For those of you who were betting on Sony announcing a PSP phone at CES: get ready to be disappointed and pay up. The company instead opted to push its “total 3D solution” by announcing a series of 3D products in the form of 27 new models of 3D Bravia TVs, 3D Blu-ray disc players and the Bloggie handycam. They also announced a 3D Vaio laptop that can be connected to 3D compatible TVs and can convert 2D to 3D in real time – with the push of a single button. The Vaio F-Series features a built-in 3D sync transmitter, 16” widescreen display, Sandy Bridge, USB 3.0 and comes bundled with 3D active glasses.
During their CES announcement, Sony stated that this is the year that 3D will become personal. They’re banking on further adaption of 3D with the Sony 3D cable network, 3net, due out in the coming months. 3net, part of a partnership with Imax and the Discovery Channel, is only part of the plan which includes 3D production of films – think Cloudy with a Chance of Meatballs – and should help to counter the argument by critics that 3D content hasn’t kept up with the hardware.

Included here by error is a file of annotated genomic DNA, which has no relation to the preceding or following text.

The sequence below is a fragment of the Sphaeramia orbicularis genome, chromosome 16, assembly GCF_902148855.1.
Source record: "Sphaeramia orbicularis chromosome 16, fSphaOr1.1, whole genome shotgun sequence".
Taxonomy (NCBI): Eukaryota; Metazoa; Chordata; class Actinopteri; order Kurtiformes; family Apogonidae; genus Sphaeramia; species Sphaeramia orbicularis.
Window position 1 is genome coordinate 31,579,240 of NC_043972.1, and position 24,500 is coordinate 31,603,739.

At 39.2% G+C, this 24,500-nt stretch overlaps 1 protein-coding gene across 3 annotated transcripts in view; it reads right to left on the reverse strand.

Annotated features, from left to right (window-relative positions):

Speaking of the hardware side, there are several new releases there as well in addition to the Vaio – noteably the Bloggie handycam which has glasses-free 3D. The Bloggie uses double image processors for the two lenses and will feature autofocus. Three models will be offered, the MHS-FS3 Bloggie which will have true 3D and 2D video capture on a 2.4 inch frame and 8GB of flash storage, the MHS-FS2 Bloggie Duo which features two screens – a 2.7” on the back and a 2” on the front which can be interchangeably used, and the budget MHS-FS1 Bloggie Entry.
There’s also a portable 3D (glasses-free) Blu-ray player, the BDP-S780, which has built in Wi-Fi and embedded Skype and the HX920 – a series of LED backlit HDTVs which will, of course, support 3D.
Sony’s strategy centers on becoming the number-one electronics company in the U.S. – the cornerstone of this strategy is Sony Internet TV (powered by Google TV) which will have both Facebook and Google. Sony’s also reaching out to music fans with Qriocity, its new (and awkwardly named) music and movie distribution service. Qriocity’s Music Unlimited feature will be available on Bravia TVs and PS3’s as well as other devices, and includes over six million songs from major labels.
Lastly, in the smartphone category, Sony talked up the Experia Arc, an Android-powered phone with a 4.2 inch display that can be connected to HDTVs via an HDMI cable.